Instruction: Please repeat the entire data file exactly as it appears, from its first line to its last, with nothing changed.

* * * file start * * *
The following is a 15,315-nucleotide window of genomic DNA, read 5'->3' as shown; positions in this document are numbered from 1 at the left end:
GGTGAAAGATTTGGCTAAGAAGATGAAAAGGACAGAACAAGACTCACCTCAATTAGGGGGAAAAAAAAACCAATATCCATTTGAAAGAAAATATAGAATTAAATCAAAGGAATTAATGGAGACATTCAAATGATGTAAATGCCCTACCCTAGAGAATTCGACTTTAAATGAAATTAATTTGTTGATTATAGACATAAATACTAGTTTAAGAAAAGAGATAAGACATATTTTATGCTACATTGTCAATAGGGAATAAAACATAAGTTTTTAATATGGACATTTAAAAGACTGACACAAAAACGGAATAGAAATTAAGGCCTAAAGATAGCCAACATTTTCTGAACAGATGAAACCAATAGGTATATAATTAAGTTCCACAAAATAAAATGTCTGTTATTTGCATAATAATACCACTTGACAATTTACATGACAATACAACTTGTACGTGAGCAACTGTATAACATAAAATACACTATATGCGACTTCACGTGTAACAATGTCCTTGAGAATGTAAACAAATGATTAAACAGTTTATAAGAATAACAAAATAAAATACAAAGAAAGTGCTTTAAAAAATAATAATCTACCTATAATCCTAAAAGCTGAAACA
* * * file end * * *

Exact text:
The following is a 15,315-nucleotide window of genomic DNA, read 5'->3' as shown; positions in this document are numbered from 1 at the left end:
GGTGAAAGATTTGGCTAAGAAGATGAAAAGGACAGAACAAGACTCACCTCAATTAGGGGGAAAAAAAAACCAATATCCATTTGAAAGAAAATATAGAATTAAATCAAAGGAATTAATGGAGACATTCAAATGATGTAAATGCCCTACCCTAGAGAATTCGACTTTAAATGAAATTAATTTGTTGATTATAGACATAAATACTAGTTTAAGAAAAGAGATAAGACATATTTTATGCTACATTGTCAATAGGGAATAAAACATAAGTTTTTAATATGGACATTTAAAAGACTGACACAAAAACGGAATAGAAATTAAGGCCTAAAGATAGCCAACATTTTCTGAACAGATGAAACCAATAGGTATATAATTAAGTTCCACAAAATAAAATGTCTGTTATTTGCATAATAATACCACTTGACAATTTACATGACAATACAACTTGTACGTGAGCAACTGTATAACATAAAATACACTATATGCGACTTCACGTGTAACAATGTCCTTGAGAATGTAAACAAATGATTAAACAGTTTATAAGAATAACAAAATAAAATACAAAGAAAGTGCTTTAAAAAATAATAATCTACCTATAATCCTAAAAGCTGAAACA